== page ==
Speech to Text Users

Using the computer without touching it, and why you might need to do that
Reasons a person might use speech to text software.
  1. You broke your arm
  2. You have limited or no function of your hands
  3. You had a head injury and can’t remember how to type
  4. You are dyslexic
The list could go on and on, but you get the idea.
I have a friend who is quadriplegic and has only very limited use of one hand. For 20 years he had a full time job which required lots of work on the computer. Text to speech software was the way he was able to do all the report writing and record keeping necessary in his job.

While Apple has done a commendable job of making all of its newer devices (Mac computers, iPhone, iPod touch, and iPad) fully accessible to users who are blind or have low vision, Microsoft has focused its accessibility efforts in the speech to text area. Most users of Windows Vista and Windows 7 have no idea that really good Speech to Text software is built into the operating system. This lack of awareness extends to the people who could benefit most from the speech recognition software. The disability specialists with whom I have spoken, eschew the built-in software in favor of spending hundreds of dollars for Dragon Naturally Speaking, which is not one whit better.

One can use a Windows Vista or Windows 7 machine without ever touching it. The software can be accessed through the Ease of Access control panel, and with the addition of an inexpensive headset, mine cost about $3.00, you can control everything on the computer. Tell it to click here or there, speak all your documents and emails, write web addresses in the browser with your voice. All this is possible without buying anything else.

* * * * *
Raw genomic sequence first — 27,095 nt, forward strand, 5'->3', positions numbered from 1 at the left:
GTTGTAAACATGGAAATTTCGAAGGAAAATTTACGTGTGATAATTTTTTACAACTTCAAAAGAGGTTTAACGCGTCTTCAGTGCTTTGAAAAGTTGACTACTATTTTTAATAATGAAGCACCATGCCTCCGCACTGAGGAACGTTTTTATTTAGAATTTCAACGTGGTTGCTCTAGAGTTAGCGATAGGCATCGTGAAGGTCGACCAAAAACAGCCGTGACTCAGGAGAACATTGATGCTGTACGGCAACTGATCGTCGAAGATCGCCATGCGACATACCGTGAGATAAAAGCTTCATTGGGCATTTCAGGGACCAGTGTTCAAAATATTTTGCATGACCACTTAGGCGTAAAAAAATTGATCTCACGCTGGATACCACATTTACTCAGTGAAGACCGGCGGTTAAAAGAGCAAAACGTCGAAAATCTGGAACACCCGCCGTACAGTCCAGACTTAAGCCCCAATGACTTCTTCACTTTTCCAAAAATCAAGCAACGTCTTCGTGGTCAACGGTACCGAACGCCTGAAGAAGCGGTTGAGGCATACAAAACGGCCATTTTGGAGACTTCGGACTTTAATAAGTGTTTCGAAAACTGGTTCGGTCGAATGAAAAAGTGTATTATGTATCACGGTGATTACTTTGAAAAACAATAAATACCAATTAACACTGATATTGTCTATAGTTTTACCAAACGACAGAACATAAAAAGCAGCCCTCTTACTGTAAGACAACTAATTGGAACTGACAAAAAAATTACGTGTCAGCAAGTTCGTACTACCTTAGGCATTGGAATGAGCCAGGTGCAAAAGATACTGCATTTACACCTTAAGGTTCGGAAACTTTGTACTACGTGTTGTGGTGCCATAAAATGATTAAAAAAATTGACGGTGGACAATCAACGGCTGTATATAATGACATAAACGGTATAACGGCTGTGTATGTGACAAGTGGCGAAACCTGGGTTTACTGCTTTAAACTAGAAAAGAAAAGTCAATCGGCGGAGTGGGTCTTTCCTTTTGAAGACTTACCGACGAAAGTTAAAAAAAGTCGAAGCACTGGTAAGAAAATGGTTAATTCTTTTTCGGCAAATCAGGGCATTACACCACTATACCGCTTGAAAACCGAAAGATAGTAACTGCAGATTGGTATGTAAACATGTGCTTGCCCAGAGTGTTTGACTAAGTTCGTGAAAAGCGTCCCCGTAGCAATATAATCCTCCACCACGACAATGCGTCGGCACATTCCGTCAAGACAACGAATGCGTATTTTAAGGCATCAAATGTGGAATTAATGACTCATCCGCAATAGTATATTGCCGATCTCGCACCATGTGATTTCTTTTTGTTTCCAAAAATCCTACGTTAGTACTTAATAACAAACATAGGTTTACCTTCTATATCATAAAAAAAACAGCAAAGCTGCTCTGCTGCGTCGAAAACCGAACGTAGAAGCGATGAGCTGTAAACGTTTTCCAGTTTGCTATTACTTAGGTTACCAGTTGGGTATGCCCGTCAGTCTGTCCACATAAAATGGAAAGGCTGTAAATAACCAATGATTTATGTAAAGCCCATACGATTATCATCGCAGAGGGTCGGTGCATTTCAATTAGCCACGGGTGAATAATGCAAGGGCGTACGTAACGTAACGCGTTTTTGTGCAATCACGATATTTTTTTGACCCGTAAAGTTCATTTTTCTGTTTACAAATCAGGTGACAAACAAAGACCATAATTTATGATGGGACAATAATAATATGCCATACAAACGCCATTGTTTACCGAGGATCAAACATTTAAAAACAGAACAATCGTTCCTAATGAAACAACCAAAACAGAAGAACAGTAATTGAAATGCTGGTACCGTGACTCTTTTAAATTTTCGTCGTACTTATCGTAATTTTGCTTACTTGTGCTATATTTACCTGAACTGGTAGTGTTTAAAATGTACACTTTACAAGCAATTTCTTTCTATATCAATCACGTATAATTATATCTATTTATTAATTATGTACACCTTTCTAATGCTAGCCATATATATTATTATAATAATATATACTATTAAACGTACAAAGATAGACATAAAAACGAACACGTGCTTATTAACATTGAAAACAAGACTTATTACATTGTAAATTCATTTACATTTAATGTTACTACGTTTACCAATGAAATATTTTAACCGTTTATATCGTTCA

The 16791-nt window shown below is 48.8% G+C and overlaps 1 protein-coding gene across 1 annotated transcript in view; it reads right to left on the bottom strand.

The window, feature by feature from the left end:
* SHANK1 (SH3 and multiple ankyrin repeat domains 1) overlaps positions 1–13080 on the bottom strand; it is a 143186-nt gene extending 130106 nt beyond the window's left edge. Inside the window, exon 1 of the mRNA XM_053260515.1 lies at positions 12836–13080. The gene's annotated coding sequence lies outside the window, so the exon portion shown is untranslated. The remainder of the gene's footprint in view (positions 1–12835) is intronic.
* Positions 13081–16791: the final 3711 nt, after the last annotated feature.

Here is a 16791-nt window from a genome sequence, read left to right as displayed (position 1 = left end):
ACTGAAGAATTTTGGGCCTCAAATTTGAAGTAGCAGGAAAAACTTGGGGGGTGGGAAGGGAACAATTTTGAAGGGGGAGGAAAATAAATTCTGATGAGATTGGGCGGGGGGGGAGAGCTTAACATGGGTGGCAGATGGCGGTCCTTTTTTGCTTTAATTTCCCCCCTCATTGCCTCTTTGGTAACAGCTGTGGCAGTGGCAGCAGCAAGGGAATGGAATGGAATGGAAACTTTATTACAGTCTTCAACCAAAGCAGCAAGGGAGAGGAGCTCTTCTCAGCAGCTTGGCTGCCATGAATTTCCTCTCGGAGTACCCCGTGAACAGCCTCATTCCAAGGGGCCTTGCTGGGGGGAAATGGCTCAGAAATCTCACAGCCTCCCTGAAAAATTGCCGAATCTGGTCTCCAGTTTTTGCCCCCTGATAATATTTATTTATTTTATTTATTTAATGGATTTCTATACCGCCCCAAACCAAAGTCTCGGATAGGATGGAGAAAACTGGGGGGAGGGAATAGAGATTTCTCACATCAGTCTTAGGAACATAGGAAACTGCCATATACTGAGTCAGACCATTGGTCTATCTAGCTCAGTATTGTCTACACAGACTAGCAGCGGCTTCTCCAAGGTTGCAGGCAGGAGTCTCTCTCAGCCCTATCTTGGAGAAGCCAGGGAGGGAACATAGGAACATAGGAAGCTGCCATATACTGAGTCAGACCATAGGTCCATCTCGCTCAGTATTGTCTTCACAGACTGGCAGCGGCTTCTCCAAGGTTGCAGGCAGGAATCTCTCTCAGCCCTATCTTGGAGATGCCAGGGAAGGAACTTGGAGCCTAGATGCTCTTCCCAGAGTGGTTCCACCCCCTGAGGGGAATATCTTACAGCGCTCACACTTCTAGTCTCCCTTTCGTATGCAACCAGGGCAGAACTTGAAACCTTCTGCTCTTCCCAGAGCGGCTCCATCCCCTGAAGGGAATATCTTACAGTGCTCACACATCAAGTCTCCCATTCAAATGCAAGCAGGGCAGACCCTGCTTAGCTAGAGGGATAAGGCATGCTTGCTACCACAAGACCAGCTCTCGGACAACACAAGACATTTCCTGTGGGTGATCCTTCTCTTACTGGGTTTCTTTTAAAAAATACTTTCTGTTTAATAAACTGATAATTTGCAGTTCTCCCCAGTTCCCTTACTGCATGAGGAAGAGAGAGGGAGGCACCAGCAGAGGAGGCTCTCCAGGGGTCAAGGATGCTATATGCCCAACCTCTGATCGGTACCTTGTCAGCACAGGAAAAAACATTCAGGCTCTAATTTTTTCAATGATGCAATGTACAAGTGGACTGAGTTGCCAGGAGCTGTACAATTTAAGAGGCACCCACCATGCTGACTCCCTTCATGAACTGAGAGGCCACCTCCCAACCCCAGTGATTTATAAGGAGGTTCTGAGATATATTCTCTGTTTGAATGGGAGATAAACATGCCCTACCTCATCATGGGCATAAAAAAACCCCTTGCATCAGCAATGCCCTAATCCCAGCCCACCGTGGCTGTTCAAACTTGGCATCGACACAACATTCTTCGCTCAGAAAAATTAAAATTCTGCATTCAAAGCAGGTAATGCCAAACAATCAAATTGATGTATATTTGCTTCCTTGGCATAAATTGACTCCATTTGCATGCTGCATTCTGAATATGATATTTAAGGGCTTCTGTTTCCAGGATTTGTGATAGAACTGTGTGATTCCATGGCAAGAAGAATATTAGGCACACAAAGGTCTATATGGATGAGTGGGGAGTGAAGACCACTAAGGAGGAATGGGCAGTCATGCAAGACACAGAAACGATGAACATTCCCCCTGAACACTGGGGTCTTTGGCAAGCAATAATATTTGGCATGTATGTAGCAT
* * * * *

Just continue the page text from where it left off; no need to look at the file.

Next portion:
Not all software works

Microsoft Works does NOT function with the speech to text built into Windows. Microsoft Office works very well, as does Wordpad. You’ll just have to try each piece of software to see if you can control it by voice.
Dragon Naturally Speaking comes in several versions and the Standard version may be just perfect for your needs if the built in software is not adequate. I’ve seen Dragon 13 Home version for $46 on Amazon.

For people who have limited hand movement, and this can be anyone from a stroke survivor or someone who broke an arm to those with life-long disabilities, speech recognition software can enable them to get or keep a job. Step #1 is to turn on Sticky Keys which is an accessibility feature of Windows, Macintosh and Linux operating systems. It lets you type keys in a sequence instead of holding down multiple keys. You can type ctrl then alt then delete, one at a time and then enter. This is very useful for the one-handed typist.

The only real option for Macintosh users who need Speech to Text is Dragon for Mac 5 It’s not cheap at $199, but it's very good software. Amazon has the previous version called Dragon Dictate for Mac 4.0 for $61. as of Jan 1, 2016.

The speech to text built in to iPhone and Android smart phones is absolutely great. Even if your voice is not clear the software gets almost everything you say.